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Doing Good Together Newsletter )
Helping strengthen kids and communities through family volunteerism... November 2008
in this issue
  • Sampler of Quick Ideas
  • Reap the Benefits of Meaningful Holiday Giving
  • Inspiration
  • Family Story
  • News From DGT

  • Parents are often concerned about how much the holidays revolve around receiving rather than giving. Advertisers spend billions targeting our children, so it's no wonder we see a growing desire for material goods during this season. If you are hankering for ways to provide alternative messages to kids -- like the joy and satisfaction that comes from doing for others -- read on for some simple solutions.



    Jenny Friedman, Executive Director

    Sampler of Quick Ideas
    The Holiday Project

    Make a Difference...

    We tell our children that it's better to give than to receive, but making that message part of the holiday tradition can be difficult. Here are few easy, hands-on activities to intersperse among the football games, catalogue perusals and letters to Santa. Each idea can be completed in an hour or two!

  • While you're out shopping, you and your children can buy a toy or two to donate. Visit Toys for Tots for drop-off sites.
  • Pay a visit to help assuage the loneliness of people confined to a nursing home, hospital or other institution during the holidays. Call your local hospital or nursing home to arrange a visit. Check out Holiday Project for additional details.
  • Create a cheery card for a child with a serious illness. Learn more at Make a Child Smile.
  • Collect holiday foods and deliver them together to your nearest food pantry. Your deed will surely bring cheer to food-shelf users.
  • Check with Volunteer Match to find other holiday opportunities in your area.
  • Reap the Benefits of Meaningful Holiday Giving
    The Can-Do Thanksgiving by Marion Hess

    Talk About It...

    As you develop your family's annual tradition of giving, talk to your children about the possibilities and the rewards.

  • Ask your children their ideas for making the holidays more meaningful. Do they have suggestions for traditions of giving you could adopt?
  • Talk about why advertising is so powerful and how our desire for material things is enhanced by enticing commercials.
  • Discuss which kinds of presents are consistent with your family's values. These might include books or handmade gifts or toys that foster your children's creativity.

  • Learn About It...

    The Can-Do Thanksgiving by Marion Hess Pomeranc, illustrated by Nancy Cote (Albert Whitman & Co., 1998) encourages readers to view the holidays as an opportunity to make a difference in their communities. The book provides two ideas for Thanksgiving service projects: organizing a canned- goods drive and volunteering at a local soup kitchen or shelter. For ages 4-8.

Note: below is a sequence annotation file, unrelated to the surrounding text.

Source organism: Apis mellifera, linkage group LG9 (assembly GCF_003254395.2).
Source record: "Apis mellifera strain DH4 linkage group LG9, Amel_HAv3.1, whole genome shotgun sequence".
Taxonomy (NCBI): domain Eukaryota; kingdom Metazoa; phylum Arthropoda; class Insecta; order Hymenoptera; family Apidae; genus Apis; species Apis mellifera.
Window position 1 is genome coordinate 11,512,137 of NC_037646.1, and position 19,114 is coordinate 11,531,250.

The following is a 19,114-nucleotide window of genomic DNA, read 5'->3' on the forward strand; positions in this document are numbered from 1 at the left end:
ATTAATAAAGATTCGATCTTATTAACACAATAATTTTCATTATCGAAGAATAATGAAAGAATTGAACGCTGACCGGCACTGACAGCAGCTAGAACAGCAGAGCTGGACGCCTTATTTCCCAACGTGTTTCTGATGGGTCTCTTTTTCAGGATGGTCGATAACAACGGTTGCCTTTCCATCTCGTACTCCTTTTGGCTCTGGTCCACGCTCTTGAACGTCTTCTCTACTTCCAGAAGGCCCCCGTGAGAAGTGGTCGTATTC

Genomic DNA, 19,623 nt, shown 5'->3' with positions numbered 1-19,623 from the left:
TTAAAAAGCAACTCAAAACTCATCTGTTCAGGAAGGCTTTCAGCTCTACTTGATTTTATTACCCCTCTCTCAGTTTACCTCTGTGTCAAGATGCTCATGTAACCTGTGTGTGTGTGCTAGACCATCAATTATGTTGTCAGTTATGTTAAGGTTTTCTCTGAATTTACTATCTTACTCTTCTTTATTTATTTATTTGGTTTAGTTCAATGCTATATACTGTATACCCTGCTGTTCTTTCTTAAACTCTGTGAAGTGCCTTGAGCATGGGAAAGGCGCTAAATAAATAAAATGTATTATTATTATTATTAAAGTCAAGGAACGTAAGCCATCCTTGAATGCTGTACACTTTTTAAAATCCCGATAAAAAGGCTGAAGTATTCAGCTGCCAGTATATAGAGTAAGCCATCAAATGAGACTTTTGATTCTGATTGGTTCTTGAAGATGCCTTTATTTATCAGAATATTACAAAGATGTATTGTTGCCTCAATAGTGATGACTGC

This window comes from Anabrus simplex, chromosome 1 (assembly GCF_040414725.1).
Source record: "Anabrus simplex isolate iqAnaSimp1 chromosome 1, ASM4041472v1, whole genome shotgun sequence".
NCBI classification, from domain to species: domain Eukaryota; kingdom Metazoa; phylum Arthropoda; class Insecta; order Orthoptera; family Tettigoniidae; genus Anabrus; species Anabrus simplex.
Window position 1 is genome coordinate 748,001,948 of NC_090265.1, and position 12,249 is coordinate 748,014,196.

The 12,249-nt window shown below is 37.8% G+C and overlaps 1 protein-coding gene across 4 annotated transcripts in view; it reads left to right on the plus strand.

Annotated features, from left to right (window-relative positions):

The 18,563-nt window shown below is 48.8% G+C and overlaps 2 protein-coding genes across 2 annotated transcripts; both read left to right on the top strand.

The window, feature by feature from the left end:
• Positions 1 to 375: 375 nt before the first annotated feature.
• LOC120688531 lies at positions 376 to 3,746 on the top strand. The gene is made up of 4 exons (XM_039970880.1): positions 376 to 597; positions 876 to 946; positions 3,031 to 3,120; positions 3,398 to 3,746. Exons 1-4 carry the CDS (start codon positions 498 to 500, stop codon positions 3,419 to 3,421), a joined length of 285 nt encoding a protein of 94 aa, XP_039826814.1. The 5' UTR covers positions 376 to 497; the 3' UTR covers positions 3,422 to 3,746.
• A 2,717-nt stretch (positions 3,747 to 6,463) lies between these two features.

Photo: The Can-Do Thanksgiving by Marion Hess Pomeranc, illustrated by Nancy Cote

    Inspiration

    "And he puzzled three hours, till his puzzler was sore. Then the Grinch thought of something he hadn't before! "Maybe Christmas," he thought, "doesn't come from a store. Maybe Christmas perhaps means a little bit more!"

    from How The Grinch Stole Christmas by Dr. Seuss

    Family Story
    Amy & Erin Gaides

    One Twin Cities-area church hosts a holiday giving tradition that brings joy to those without much to cheer about. Member families like Pam and Gary Gaides and their two daughters, Amy (17) and Erin (15), help make it work. Every year, the Gaideses look forward to the satisfaction and meaning they receive in return.

    Tubman Family Alliance & Chrysalis works with the Gaideses' church, Woodbury United Methodist Church (WUMC), to brighten the holidays for families who are relying on Tubman's resources to deal with domestic violence and mental and chemical health issues. First, the nonprofit provides the public with shopping lists and people throughout the Twin Cities donate items from the lists. The donated items for families from the east metro are brought to Woodbury United Methodist Church, and dozens of church members sort and categorize them according to age and gift type. Then, church volunteers go "shopping" to select and put together the items requested by each family. Finally, other volunteers wrap and place them in each family's gift basket. The whole process takes about three weeks. The Gaides family lends a hand at every stage - helping to coordinate the holiday shopping event at WUMC, categorizing the donations, shopping and wrapping, and volunteering at the holiday party. The family will use its own money to purchase items that families have requested but that haven't been donated.

    The program culminates with a holiday party for Tubman families. Volunteers prepare and serve a meal, help entertain the children with craft activities, and present each family with its tailor-made gift basket. Teenagers Amy and Erin especially enjoy interacting with the young children at the event. Pam Gaides says her daughters eagerly anticipate the annual project, and seem to revel in their ability to bring holiday cheer to the families. Her hope is that serving others, which they have experienced firsthand with Tubman for the last four years, is something they take with them and weave into their adult lives, too.

    Photo: Amy & Erin Gaides

    News From DGT

    One way Doing Good Together educates people about the value of family service is by building relationships with schools, faith groups, social service agencies, museums, businesses, civic groups and others. If your group or organization is interested in encouraging its member families to serve others, please contact us. We'd love to talk with you about the possibilities!

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